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In Donald Trump’s world, Peter Navarro is the self-described “bad cop” of economic policy, the senior figure most willing to reinforce the president’s protectionist and nationalist instincts as others try to placate markets and pull Trump back into the calmer mainstream.
So what happens when Navarro thinks he has a winning formula for shaking up pillars of the multilateral order such as the World Trade Organization?
We may be about to find out.
When the U.S. earlier this year leveraged a threat to leave the Universal Postal Union -- which since 1874 has guaranteed the international delivery of mail -- into that body giving it the right to unilaterally raise the price it charges to carry packages from China and elsewhere, it was a quiet victory for Navarro.
To him, it was also just the beginning of the story.
In an interview, Navarro called that win a model for pursuing reform at other multilateral bodies ranging from the WTO to the International Monetary Fund and World Bank, institutions he warned remained in the sights of the Trump administration.“These multilateral organizations can get away with treating us like a piggy bank for decades. And before President Trump, nobody in the Oval Office, nobody in the State Department, and nobody on Capitol Hill, did anything about it. And it was not because the stakes were too small. It’s because they didn’t know how to deal effectively with these multinational organizations,” Navarro said.That should serve as a reminder: Even as Trump closes in on a partial deal with China designed to de-escalate one economic conflict, many of his closest aides still see other fronts on which to wage his trade wars.
The UPU issue the White House sought to tackle was what Navarro calls the “Mighty Mug” problem. When Trump in February 2018 saw a Wall Street Journal op-ed written by the owner of Mighty Mug, which was struggling to compete against copies of its spill-proof mugs from China being shipped to the U.S. at a cheaper rate than he was charged for domestic shipping, the president called in Navarro and told him to “fix this.”His beef was with the UPU’s “terminal dues” system, which bound the rate the U.S. and other postal providers around the world could charge to carry inbound mail.
“That was a bad thing in the days of snail mail and Ronald Reagan -- it became a bad thing on steroids in the days of e-commerce,” Navarro said. “We were paying half a billion dollars in subsidized rates to the Chinese for the privilege of putting thousands of Americans out of work.”China in the past managed to block U.S. efforts to renegotiate prices by building coalitions of developing countries to oppose changes and taking advantage of divisions between Washington and traditional allies like Germany with more entrepreneurial postal systems.The plan hatched by Navarro (and the small group of diplomats and junior White House staff enlisted to tackle the issue) hinged on Trump’s willingness to leave the UPU, which the president announced in October 2018 by giving the requisite one-year’s notice.
Using that leverage, the strategy mixed Navarro’s role as a table-thumper and that of seasoned diplomats trying to build a U.S.-led coalition to overcome China’s efforts to block any changes. It climaxed at a special UPU congress in Geneva in September that agreed on a new system to set postal rates.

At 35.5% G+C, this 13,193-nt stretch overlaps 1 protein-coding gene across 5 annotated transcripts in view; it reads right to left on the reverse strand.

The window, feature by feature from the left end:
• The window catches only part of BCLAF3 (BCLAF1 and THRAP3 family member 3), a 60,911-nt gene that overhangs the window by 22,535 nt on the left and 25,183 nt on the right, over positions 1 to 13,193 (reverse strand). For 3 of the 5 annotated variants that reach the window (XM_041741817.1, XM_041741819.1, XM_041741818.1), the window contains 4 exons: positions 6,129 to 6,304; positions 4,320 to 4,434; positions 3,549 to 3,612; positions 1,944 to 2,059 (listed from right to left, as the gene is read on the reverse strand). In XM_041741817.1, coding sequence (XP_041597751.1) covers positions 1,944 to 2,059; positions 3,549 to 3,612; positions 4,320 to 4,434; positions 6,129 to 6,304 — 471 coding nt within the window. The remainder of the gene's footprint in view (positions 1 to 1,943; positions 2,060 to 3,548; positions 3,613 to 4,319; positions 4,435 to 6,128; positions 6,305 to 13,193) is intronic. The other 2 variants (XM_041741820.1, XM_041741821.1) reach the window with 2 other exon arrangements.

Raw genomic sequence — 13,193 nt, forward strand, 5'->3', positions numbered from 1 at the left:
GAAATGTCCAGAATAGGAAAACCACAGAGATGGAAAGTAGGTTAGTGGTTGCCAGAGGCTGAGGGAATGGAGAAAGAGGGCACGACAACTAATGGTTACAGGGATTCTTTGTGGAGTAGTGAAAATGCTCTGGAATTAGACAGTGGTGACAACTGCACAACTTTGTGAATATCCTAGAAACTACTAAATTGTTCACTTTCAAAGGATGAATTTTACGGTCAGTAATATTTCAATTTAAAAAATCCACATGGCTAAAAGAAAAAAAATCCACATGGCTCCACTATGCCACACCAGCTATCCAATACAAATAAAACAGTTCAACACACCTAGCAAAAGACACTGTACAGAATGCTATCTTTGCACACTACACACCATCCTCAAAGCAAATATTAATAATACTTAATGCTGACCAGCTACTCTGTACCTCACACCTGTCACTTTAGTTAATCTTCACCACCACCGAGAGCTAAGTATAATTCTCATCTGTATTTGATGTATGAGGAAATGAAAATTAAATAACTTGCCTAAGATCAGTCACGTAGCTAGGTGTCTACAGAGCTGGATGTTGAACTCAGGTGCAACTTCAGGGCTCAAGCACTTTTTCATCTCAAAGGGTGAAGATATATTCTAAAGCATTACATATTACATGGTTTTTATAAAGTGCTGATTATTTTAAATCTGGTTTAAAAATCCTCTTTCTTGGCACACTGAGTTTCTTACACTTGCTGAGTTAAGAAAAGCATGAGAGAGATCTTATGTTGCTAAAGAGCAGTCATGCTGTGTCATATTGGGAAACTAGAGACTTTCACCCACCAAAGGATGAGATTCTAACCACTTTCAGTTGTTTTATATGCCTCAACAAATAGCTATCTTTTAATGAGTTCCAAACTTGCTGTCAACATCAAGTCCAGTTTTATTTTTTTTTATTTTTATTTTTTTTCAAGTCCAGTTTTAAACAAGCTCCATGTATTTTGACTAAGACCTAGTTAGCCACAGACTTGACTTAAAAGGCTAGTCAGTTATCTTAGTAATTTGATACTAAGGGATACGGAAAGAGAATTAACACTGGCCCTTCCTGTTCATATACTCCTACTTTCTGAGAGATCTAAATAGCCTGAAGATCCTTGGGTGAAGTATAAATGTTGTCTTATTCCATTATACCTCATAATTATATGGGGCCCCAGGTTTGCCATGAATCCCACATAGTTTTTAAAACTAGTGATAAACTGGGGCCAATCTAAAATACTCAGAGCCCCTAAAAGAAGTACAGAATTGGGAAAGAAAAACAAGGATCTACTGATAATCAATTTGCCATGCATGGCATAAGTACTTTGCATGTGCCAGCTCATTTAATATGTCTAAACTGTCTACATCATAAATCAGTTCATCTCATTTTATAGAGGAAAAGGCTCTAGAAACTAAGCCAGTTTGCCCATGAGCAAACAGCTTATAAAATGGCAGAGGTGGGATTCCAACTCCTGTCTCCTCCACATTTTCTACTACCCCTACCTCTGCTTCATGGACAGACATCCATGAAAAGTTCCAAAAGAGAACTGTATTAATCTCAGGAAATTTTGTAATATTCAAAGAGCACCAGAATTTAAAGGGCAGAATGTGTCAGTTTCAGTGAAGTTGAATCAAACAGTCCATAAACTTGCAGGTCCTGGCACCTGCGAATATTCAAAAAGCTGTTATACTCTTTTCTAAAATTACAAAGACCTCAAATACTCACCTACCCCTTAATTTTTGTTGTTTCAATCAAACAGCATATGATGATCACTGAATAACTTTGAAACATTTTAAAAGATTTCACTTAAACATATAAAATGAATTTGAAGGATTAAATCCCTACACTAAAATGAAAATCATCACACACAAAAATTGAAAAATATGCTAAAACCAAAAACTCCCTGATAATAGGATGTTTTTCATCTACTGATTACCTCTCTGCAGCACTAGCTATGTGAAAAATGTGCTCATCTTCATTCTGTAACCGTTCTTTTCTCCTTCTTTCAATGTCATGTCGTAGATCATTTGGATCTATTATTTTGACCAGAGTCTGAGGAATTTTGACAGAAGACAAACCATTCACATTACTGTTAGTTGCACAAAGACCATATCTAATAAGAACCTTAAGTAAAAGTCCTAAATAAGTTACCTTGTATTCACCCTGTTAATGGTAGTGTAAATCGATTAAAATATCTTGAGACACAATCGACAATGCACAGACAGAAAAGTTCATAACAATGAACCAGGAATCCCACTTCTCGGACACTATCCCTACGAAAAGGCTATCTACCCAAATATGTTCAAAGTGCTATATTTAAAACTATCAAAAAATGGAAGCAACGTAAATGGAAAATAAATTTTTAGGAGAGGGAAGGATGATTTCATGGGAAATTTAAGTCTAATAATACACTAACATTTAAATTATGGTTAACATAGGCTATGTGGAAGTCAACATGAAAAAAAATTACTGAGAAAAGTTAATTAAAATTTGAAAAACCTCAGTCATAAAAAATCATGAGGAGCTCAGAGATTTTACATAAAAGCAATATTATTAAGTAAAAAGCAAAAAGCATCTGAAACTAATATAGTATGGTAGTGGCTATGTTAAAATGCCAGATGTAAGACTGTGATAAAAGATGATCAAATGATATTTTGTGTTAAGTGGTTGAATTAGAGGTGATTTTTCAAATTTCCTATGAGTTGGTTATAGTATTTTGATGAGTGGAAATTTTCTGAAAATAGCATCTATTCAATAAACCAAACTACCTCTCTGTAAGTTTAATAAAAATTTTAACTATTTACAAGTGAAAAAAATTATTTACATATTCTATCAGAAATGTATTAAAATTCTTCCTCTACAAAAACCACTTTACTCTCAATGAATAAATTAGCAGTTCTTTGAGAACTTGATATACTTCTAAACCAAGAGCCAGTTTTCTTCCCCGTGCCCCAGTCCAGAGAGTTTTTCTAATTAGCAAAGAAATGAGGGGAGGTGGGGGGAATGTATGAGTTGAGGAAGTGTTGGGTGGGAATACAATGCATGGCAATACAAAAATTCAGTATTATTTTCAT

Just how replicable the UPU model is when it comes to the WTO is unclear, even some administration officials concede. That doesn’t mean, though, that Navarro isn’t pushing.Trump also makes no secret of his disdain for the WTO. “They know that I’m very tentative on the WTO,” he said in a Nov. 12 speech.Exiting the WTO would require action by a Congress now less willing to blow up the international trading system, though current and former administration officials say Trump has privately mused about leaving the trade arbiter repeatedly.But the assault is clearly underway.
The U.S. has put the WTO dispute system into a death spiral by blocking the appointment of new judges to its appellate body. It is raising pressure by threatening to block the WTO’s budget and demanding an end to rules that allow China and other countries to self-declare as “developing nations” and thus open their economies at a slower pace.Navarro argues the WTO should go further and renegotiate the “Most Favored Nation” system of tariffs enshrined through decades of wrangling over the General Agreement on Tariffs and Trade.Critics point out that most tariff imbalances are the result of past U.S. decisions to defend some interests over others. The U.S. charges a 2.5% tariff on imported cars versus the 10% levied by the European Union. But it imposes a far higher 25% import tax on light trucks that has protected domestic carmakers like Ford Motor Co. and General Motors Co.’s hold on the lucrative pickup market.Navarro dismisses that argument. His solution is contained in the Reciprocal Trade Act, a bill before Congress which would allow U.S. presidents to unilaterally raise tariffs on any country that charges higher import duties than the U.S. on specific products. Trump has backed the bill. It seems unlikely, however, Congress will.
Not everyone in the administration agrees the U.S. ought to threaten to leave the WTO or that the UPU model is applicable. Robert Lighthizer, the U.S. trade representative and the man technically in charge of the relationship, has said that if the WTO didn’t exist the U.S. would have to invent it.The campaign for WTO reform also remains a secondary priority versus taking on China. But it is part of a broader fight the administration wants to keep waging. “We’ve got a marathon to run when it comes to trade policy in terms of righting all these wrongs that are being perpetrated against American workers,” Navarro said.
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